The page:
When local views stop the EU-wide energy strategical plan


The Energy Union is a European priority project, identified by the Juncker Commission as one of the 10 political priorities, in which five dimensions are closely interconnected: energy security, solidarity and trust; a fully integrated European energy market; energy efficiency contributing to moderation of demand; decarbonising of the economy; and research, innovation and competitiveness.
Progress has been made on all these dimensions. The Energy Union is part of the positive agenda for the European Union as set out in the Bratislava Declaration , and cannot be separated from other key European policies.
It contributes to meeting the Sustainable Development Goals and the implementation of the Circular Economy agenda , and relies on close interaction with the Capitals Market Union, the Digital Single Market, the New Skills Agenda for Europe, the Investment Plan for Europe and the Security Union.
The Energy Union is about more than energy and climate:: it is about accelerating the modernisation of Europe’s entire economy, making it low carbon and efficient in energy and resources, in a socially fair manner.
Its ultimate goal is to make sure that Europe’s consumers, workers and businesses benefit from it. European companies should be at the forefront of the necessary investments, since this would create an early mover advantage for new technologies and business models.
There is, in other words, a strong business case for the transition to a more modern, low carbon economy. This also requires a strong external dimension, I.e. With energy suppliers. In a fast-changing geopolitical environment, a successful Energy Union is crucial to protect the long term economic interests and well-being of Europe and its citizens. Work on the internal agenda has therefore been complemented by a reinforced energy diplomacy, designed to strengthen security of energy supply, to expand exports of European low carbon technology solutions and boost industrial competitiveness.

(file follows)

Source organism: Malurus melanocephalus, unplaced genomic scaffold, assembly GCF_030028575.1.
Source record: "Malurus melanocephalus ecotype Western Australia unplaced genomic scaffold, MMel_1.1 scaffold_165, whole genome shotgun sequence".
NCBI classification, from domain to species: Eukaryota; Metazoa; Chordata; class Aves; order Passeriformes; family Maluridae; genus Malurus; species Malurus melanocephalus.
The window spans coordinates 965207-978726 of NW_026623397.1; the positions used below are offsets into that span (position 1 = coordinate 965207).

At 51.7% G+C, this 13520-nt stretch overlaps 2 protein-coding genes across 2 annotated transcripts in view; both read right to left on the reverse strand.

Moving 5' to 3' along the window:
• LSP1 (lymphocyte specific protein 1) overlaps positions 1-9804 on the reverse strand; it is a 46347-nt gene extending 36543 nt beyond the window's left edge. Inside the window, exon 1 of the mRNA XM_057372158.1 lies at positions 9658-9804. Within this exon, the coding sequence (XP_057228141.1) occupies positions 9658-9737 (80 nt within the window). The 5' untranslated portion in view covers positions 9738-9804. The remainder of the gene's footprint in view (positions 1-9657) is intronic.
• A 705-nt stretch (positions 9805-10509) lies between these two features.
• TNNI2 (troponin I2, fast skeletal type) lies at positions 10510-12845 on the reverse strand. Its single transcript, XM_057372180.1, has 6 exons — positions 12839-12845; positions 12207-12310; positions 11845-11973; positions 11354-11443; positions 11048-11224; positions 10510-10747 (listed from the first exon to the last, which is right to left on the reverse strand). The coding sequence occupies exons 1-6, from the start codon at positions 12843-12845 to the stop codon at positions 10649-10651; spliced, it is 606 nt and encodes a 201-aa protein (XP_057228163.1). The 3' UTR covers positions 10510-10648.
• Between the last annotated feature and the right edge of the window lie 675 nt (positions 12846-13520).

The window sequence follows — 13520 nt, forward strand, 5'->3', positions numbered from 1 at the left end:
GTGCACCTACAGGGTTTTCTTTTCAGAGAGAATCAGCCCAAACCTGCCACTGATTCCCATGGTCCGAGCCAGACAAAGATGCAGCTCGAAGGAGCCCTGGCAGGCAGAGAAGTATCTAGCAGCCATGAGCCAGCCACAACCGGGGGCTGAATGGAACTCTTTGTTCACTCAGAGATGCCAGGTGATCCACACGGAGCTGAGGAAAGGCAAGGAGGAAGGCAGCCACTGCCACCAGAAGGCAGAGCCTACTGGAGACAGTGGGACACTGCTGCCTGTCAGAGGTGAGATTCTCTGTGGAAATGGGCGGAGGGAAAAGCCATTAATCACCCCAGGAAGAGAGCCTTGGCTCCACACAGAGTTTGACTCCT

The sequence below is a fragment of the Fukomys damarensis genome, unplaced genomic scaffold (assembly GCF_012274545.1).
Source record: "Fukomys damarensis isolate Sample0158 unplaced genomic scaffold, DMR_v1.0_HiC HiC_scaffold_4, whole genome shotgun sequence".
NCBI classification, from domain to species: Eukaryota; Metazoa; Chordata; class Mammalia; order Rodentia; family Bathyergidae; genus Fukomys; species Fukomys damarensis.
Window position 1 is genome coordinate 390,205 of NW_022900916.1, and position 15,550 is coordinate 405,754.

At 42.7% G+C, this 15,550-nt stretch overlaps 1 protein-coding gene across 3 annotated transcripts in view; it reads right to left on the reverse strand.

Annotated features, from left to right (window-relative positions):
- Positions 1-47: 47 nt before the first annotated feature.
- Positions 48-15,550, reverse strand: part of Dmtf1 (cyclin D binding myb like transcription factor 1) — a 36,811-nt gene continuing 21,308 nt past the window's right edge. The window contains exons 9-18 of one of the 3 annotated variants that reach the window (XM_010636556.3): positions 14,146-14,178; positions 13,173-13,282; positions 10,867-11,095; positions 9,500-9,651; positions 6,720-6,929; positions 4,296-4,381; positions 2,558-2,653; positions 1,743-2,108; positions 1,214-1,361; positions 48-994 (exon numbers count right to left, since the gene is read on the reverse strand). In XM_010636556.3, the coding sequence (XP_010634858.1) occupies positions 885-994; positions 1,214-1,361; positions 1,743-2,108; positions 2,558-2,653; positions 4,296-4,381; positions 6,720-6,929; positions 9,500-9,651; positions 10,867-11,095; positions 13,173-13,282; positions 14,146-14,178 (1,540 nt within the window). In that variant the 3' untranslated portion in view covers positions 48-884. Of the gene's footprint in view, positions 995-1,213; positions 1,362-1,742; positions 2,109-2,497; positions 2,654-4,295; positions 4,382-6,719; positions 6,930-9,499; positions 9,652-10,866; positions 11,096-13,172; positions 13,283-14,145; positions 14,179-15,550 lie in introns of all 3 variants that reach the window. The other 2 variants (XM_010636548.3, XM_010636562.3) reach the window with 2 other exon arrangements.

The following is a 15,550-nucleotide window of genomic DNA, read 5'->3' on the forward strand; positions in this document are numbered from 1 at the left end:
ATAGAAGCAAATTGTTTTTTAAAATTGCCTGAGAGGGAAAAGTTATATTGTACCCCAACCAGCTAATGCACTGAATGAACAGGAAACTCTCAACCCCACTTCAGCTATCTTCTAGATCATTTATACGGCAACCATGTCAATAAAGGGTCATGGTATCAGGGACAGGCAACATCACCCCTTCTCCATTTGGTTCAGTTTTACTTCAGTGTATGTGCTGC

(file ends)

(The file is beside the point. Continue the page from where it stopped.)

More generally, energy diplomacy should increase Europe’s room-of-manoeuvre, together with its international partners, in a more volatile world. This is the area where Europe has solid potential to show global leadership.
A small number of Member States are already advancing on the preparation of their integrated National Energy and Climate Plan for the period 2021 to 2030, which should include the national contributions to the Energy Union objectives and the 2030 targets for energy and climate. However, most Member States still need to start this process or to move ahead more quickly.

Whereas the strategical commitment and diplomacy are pursued at central level, modernization and decarbonisation should be a local issue. Indeed, Cities and rural areas are crucial for the modernisation and decarbonisation of the European economy. Urban areas are a major source of greenhouse gases, with urban energy consumption generating about three quarters of global carbon emissions. Cities and rural areas are particularly vulnerable to climate change impacts. At the same time, rural areas, as suppliers of renewable resources for the bioeconomy, and cities, as centres of innovation and growth and engines of economic development, are also – and increasingly so – part of the solution. Cities are responsible for a quarter of all public expenditure and almost half of public investment. They produce 68% of the Gross Domestic Product (GDP) of the European Union with 62% of the jobs, are key players in the effort to decouple greenhouse gas emissions and resource consumption from economic growth and help national economies become more knowledge-based and competitive. This is where the modernisation of Europe’s economy starts. The adoption of the Pact of Amsterdam establishing the Urban Agenda for the European Union, the European Summit of Regions and Cities in Bratislava and the launch of the one stop-shop for cities gave a strong boost to city action. The Urban Agenda is implemented through partnerships on a wide range of areas with a direct impact on Europe’s economy. They involve the Commission, Member States, cities and relevant stakeholders. Across the European Union, city-based projects are being launched, looking for synergies between areas such as energy, mobility, digital, water, air and waste management and the circular economy. Successful projects such as the ones for smart cities produce savings for citizens and industry, improve air quality and create local jobs.
Barriers, then, are both at national and local level and the European Union should take into account local needs to boost a concrete Energy Revolution. Again, subsidiarity is the key word.

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